Busi­ness­week has re­ported, “Rom­ney is­sued a more ag­gres­sive tax­cut­ting plan in March that would cut in­di­vid­ual in­come tax rates an ad­di­tional 20 per­cent. It in­volved, as Obama cor­rectly said, ap­prox­i­mately A5 tril­lion in re­duced tax re­ceipts over 10 years.” Who knows any­more what Rom­ney is go­ing to do other than the nar­ra­tive that has been writ­ten for him. Run­ning against the in­cum­bent be­comes easy to de­bate if you play it right, and Mitt Rom­ney did that ex­actly. He at­tacked the pres­i­dent on his record and dodged bullets by chang­ing what he has said in the past.

Many peo­ple said af­ter the de­bate that Rom­ney was strong and straight for­ward look­ing Obama in the eyes and Obama didn’t look present. I be­lieve those are all very un­fair com­ments and not fully truth­ful when you look at the en­tire pic­ture.

What can Obama at­tack Rom­ney for? Bain cap­i­tal or his tax re­ports? All of that is im­por­tant to a pres­i­den­tial can­di­date but not things to bring up in a de­bate. They are ir­rel­e­vant dur­ing a de­bate, un­for­tu­nately.

Pres­i­dent Obama had to pro­tect his im­age, de­fend what he stands for, pro­mote his plans and talk about what pos­i­tive changes he has made in the past four years. I be­lieve he did ev­ery sin­gle one of those things, which makes it a suc­cess­ful de­bate for him. He isn’t re­spon­si­ble for the poor eco­nomic state the coun­try was in when he came into of­fice. How­ever, he has to talk about what he has done to im­prove the econ­omy and he did just that, but still Rom­ney can at­tack him on that be­cause there is al­ways more that the peo­ple are look­ing for from our pres­i­dent.

Im­me­di­ately fol­low­ing the de­bate many were im­pressed with Rom­ney’s per­for­mance and thought he was strong and did a great job at­tack­ing the pres­i­dent’s record. I thought that at first also. How­ever, once I took some time to re­flect on the de­bate in its en­tirety I re­al­ized that Obama ac­tu­ally had a very strong de­bate. If we look at the things each in­di­vid­ual can­di­date did, Obama had many very strong mo­ments. They didn’t seem as strong though be­cause Mitt Rom­ney de­nied his A5 tril­lion tax cut plan and has a new plan which “wasn’t math­e­mat­i­cally pos­si­ble,” ac­cord­ing to the CNN fact checker. New Repub­lic’s Jonathan Cohn com­mented that Rom­ney’s plans were “so vague that the state­ments could mean ab­so­lutely noth­ing.”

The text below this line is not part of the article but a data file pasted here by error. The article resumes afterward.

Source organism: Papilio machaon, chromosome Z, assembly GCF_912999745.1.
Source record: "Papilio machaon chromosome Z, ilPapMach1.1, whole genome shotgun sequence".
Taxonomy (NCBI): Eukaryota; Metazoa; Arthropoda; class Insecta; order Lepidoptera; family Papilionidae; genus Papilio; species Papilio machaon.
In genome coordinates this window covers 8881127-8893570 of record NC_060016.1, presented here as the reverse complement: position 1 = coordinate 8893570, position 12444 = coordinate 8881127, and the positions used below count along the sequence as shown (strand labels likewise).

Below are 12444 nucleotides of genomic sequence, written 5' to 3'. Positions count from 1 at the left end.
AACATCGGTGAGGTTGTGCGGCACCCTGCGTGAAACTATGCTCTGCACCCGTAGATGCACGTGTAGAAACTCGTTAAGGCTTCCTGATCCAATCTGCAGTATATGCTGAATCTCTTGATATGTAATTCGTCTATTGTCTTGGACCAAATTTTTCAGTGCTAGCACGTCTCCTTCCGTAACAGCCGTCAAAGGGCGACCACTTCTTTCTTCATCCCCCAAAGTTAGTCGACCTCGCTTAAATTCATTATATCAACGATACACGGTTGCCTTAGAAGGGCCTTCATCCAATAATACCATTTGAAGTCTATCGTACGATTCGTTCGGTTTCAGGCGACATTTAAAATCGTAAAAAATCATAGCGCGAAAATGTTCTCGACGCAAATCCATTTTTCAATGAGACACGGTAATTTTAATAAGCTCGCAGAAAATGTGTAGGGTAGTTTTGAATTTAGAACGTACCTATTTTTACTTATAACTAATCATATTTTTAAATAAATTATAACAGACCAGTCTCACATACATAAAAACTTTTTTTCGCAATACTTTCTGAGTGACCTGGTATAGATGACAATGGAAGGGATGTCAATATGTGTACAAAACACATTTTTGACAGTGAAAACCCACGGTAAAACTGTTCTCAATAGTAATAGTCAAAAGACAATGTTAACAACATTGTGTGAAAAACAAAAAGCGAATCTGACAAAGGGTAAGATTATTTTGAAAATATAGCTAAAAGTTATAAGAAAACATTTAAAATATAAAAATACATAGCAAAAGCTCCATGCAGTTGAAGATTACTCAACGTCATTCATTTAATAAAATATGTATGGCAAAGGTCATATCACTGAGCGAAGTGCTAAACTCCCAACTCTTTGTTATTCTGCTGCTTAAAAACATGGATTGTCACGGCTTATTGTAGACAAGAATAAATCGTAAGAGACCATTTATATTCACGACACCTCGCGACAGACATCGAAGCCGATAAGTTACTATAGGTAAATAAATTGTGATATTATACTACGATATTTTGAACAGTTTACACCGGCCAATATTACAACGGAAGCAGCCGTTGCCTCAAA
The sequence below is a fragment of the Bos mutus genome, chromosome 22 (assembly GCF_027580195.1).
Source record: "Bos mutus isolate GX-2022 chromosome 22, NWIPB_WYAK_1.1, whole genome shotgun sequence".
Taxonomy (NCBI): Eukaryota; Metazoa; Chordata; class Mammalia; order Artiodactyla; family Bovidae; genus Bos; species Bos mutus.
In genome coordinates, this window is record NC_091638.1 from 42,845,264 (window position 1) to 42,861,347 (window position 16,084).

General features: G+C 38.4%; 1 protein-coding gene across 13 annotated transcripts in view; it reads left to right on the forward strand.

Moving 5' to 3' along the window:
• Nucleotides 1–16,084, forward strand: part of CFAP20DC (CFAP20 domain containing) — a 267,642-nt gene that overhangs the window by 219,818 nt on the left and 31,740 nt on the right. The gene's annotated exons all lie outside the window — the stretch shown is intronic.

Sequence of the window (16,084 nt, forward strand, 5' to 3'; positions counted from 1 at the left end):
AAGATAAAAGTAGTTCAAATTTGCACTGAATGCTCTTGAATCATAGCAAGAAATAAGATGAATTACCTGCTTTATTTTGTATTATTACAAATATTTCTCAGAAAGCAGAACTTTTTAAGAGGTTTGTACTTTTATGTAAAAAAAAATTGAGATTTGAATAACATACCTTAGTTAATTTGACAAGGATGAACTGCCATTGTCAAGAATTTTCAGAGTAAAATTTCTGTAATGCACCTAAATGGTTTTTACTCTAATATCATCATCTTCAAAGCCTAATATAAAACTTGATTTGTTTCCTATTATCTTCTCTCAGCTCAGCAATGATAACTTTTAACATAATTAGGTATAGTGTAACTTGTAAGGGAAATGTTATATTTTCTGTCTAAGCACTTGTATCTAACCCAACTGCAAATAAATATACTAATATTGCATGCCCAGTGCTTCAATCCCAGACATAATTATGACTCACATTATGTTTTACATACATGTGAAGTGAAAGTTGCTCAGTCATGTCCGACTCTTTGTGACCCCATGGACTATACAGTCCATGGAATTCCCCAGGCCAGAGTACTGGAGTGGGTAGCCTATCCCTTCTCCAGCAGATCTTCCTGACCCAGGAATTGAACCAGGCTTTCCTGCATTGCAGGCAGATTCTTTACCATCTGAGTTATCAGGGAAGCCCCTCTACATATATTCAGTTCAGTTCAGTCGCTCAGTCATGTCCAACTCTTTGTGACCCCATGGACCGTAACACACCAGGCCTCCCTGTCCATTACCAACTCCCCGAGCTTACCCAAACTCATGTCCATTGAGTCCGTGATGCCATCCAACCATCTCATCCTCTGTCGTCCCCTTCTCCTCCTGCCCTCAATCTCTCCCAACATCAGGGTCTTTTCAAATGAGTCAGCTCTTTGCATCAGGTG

It be­comes very hard to say Obama won this de­bate when he is de­bat­ing against a can­di­date that pro­poses plans that are ac­tu­ally not pos­si­ble.

Pres­i­dent Obama has al­ways been a great de­bater and speaker, noth­ing has changed. It is very hard to de­bate though when you are work­ing based on your record. The econ­omy still isn’t pos­i­tive, it’s just not as neg­a­tive as it was when he first took of­fice. Obama can only talk about what he has done to make im­prove­ments and plans to continue if elected.

De­bat­ing as the in­cum­bent is very dif­fi­cult, but I be­lieve Obama did what he had to in the first de­bate.

Alex Fisher is a stu­dent at Abing­ton Friends School in Jenk­in­town.